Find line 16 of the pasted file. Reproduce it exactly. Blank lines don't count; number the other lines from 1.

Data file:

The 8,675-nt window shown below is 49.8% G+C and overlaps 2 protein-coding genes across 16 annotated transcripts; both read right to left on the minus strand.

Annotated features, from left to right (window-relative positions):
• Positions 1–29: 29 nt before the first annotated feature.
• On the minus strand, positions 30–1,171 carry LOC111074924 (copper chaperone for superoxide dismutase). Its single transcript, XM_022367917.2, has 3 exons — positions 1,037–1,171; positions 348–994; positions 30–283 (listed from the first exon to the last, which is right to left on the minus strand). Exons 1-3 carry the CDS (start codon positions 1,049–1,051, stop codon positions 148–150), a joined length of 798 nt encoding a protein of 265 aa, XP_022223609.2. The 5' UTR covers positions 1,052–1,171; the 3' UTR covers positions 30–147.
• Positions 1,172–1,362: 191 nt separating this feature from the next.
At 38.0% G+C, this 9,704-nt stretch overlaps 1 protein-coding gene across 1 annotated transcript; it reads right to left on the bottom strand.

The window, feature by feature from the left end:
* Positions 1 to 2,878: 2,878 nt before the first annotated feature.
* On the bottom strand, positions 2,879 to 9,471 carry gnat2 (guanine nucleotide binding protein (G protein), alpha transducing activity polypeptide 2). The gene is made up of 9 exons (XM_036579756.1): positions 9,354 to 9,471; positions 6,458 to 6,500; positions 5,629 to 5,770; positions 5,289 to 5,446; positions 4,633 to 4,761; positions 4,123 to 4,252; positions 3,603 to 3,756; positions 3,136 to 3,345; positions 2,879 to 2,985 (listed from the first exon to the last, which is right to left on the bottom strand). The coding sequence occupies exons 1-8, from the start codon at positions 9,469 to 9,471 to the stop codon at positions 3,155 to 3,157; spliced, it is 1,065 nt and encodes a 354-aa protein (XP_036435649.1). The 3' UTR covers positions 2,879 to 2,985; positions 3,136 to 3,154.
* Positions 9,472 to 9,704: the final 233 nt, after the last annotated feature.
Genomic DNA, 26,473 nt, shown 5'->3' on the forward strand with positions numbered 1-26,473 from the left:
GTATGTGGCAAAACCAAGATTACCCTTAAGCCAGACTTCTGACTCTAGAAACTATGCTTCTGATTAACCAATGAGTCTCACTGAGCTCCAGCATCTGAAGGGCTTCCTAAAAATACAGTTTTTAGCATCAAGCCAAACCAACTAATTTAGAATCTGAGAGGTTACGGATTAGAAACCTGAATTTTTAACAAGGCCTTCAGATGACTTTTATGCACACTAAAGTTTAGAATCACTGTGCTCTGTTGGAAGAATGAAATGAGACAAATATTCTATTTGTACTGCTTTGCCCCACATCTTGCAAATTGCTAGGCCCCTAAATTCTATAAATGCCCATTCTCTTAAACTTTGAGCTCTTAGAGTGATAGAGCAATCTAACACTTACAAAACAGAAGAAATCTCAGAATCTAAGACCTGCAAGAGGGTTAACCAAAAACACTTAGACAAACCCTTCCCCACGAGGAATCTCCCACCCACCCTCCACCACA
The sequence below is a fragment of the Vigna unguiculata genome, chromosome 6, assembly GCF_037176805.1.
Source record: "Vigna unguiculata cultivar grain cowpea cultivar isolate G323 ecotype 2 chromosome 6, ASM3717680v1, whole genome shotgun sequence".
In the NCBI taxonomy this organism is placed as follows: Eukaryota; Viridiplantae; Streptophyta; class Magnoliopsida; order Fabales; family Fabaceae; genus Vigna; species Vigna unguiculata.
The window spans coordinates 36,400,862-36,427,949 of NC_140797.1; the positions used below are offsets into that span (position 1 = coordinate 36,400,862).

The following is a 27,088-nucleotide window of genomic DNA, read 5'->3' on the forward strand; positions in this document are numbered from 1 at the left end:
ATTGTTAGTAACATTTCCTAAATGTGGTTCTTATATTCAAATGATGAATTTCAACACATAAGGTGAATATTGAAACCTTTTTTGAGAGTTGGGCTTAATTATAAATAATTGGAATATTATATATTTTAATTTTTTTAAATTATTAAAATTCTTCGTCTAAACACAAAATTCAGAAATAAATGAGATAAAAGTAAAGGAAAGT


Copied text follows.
The window spans coordinates 36,400,862-36,427,949 of NC_140797.1; the positions used below are offsets into that span (position 1 = coordinate 36,400,862).